Stripes – The Sun Bird


I was hanging out in my garden one day to see if the bees were enjoying the flowers. There are some really pretty flowers where the bees love to collect nectar and pollen. I also like to look at their bright colours and pretend I’m not sleeping in the sun.

I opened one eye just to show I’m not asleep, and I saw a cheeky little bird eating nectar from one of my flowers.

“Hey”, I said, jumping up.  I nearly fell over laughing at that little bird. He got such a fright he flew off faster than a rocket.

“Stripes! Don’t be naughty!” It was my Sheraine human. She is forever sneaking up on me to take photographs. She says it’s for my web page. I know spiders have webs, but I’m not sure they have pages. I must be special to have a page.

“Stripes, you know you’re not supposed to catch birds.”  I wanted to tell her I know that – I was just telling the bird not to eat the bee food, but she didn’t wait to hear my explanation.

“Birds are really important in nature and we should be happy when we can provide them with flowers that feed them. And the bees really don’t mind sharing. There is plenty for everyone.”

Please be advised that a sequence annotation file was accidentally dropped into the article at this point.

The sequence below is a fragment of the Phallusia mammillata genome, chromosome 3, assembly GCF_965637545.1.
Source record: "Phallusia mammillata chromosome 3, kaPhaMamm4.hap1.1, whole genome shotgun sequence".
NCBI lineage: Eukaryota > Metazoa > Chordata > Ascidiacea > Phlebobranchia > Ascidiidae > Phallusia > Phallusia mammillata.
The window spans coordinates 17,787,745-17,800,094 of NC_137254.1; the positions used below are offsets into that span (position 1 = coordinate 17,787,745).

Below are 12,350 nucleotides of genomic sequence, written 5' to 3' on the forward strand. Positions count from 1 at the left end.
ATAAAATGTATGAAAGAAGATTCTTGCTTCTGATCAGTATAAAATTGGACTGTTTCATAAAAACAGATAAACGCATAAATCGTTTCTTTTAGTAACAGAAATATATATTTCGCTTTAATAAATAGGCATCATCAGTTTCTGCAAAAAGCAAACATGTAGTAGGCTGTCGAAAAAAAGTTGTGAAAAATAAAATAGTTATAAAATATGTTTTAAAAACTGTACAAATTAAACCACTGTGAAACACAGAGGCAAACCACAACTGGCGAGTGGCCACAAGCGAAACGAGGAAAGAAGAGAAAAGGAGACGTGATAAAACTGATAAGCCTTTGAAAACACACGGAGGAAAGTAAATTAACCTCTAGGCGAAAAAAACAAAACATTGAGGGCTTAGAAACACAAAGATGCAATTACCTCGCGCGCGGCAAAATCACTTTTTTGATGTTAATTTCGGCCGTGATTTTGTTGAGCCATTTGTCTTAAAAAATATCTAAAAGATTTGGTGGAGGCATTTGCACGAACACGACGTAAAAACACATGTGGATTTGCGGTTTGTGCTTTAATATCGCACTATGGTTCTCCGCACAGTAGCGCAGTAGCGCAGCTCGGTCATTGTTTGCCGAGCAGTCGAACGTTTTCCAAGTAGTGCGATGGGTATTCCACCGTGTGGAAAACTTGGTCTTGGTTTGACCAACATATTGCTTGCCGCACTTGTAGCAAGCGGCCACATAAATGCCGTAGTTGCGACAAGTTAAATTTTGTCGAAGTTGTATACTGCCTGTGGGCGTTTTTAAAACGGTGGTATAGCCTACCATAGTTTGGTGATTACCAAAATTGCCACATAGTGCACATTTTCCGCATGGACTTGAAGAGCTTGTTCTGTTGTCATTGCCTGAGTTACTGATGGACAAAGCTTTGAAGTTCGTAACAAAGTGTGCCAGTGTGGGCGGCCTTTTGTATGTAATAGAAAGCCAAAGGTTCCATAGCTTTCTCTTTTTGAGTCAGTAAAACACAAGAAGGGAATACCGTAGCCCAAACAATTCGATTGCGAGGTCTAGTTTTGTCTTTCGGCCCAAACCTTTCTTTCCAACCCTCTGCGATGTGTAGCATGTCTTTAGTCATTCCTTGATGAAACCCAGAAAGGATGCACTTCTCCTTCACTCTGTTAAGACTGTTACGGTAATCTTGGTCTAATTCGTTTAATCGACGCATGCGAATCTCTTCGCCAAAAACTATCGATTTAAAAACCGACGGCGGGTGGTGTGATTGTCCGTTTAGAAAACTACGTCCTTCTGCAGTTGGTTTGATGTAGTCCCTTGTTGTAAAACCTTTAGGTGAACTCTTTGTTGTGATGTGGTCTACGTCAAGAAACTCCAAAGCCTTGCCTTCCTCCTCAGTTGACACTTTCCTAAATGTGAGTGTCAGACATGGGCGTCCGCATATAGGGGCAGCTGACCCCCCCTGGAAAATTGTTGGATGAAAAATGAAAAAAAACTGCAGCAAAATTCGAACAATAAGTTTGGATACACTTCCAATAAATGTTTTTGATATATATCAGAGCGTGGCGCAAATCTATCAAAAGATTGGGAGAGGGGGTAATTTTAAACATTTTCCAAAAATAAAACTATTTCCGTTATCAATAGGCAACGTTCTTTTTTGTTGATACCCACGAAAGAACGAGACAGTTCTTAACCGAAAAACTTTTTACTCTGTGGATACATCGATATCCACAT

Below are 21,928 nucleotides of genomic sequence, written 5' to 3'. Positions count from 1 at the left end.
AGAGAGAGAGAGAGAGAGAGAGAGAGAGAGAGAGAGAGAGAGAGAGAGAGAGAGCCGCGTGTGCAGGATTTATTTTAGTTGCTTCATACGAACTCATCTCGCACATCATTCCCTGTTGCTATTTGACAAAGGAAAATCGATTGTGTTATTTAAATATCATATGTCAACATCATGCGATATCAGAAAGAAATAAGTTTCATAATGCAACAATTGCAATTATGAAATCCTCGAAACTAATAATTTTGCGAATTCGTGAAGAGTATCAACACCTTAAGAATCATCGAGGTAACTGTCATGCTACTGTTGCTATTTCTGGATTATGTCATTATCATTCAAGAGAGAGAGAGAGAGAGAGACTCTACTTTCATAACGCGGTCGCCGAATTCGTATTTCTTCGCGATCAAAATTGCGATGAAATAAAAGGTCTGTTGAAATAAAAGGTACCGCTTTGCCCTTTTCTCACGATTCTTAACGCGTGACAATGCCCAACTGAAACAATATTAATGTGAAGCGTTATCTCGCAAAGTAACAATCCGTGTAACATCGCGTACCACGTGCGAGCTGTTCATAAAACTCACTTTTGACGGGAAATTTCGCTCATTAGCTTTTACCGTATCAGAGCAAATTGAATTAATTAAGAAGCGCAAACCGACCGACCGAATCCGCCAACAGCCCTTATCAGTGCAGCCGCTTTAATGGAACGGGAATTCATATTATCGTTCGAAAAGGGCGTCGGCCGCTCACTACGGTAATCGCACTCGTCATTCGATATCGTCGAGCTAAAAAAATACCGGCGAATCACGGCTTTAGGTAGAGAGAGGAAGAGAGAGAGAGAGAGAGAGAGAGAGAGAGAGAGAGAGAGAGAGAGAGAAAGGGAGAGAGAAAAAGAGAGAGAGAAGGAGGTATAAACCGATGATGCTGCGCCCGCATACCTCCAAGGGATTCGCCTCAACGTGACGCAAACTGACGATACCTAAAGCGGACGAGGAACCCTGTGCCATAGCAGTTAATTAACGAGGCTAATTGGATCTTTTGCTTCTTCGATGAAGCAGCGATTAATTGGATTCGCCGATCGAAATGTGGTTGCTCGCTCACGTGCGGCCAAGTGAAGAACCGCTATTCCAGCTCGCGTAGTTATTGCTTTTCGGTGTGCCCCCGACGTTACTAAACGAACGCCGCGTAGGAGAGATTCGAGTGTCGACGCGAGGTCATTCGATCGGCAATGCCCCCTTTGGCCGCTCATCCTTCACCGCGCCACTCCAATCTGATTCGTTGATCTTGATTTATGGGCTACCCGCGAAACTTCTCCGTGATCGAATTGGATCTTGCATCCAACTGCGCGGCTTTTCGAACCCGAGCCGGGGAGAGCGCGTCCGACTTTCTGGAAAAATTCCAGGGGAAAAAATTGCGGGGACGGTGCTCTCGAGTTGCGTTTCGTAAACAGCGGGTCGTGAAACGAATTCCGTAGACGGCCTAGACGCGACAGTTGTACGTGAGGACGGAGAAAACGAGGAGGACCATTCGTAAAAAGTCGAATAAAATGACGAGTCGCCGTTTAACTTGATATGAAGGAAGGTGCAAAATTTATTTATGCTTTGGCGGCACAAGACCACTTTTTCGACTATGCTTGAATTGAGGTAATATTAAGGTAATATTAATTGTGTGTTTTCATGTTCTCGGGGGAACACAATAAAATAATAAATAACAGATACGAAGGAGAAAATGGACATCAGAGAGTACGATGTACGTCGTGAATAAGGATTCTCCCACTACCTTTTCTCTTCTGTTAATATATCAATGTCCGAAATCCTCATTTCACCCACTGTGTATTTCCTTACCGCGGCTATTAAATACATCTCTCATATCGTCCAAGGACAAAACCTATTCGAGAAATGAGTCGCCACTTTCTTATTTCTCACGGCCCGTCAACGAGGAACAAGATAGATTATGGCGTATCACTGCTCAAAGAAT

“That little bird is called an orange-breasted sunbird, and it is only found here where we live – nowhere else on the entire planet. We are so pleased that they visit our garden and show us their beautiful colours.”

I had to admit the colours are pretty cool – shiny blue and green with a bright orange chest.

“Did you know, Stripes, birds are very important in nature. When they visit a flower to find nectar, the pollen of that plant sticks to their foreheads and when they fly to the next plant for more nectar, the pollen goes with them and can pollinate that plant.”

I remembered pollinate means to take pollen from one flower to another flower so that it can make seeds that will grow into more little plants.

“That’s not all”, Sheraine continued. “Some birds also help us by eating insect pests. Other birds eat seeds and then fly far away where they drop the seeds and so they help to spread the plants.”

I was sure I could also do something that would be good for the environment – I just couldn’t think what.

Oh, I had an idea. “I know!  I could write stories for children to tell them what I learn from my humans at the Green House!”


Activity suggestion:

Can you spot any sunbirds in your school or home garden?
Why do sunbirds have long curved beaks?
What do sunbirds eat?
Explain in your own words what “pollination” means?
Which insects also pollinate flowers?

This story can be printed as a an A5 pamphlet by downloading the pdf file below, printing it back to back on A4 paper (landscape orientation) and then folding in half. -> THE SUNBIRD A5


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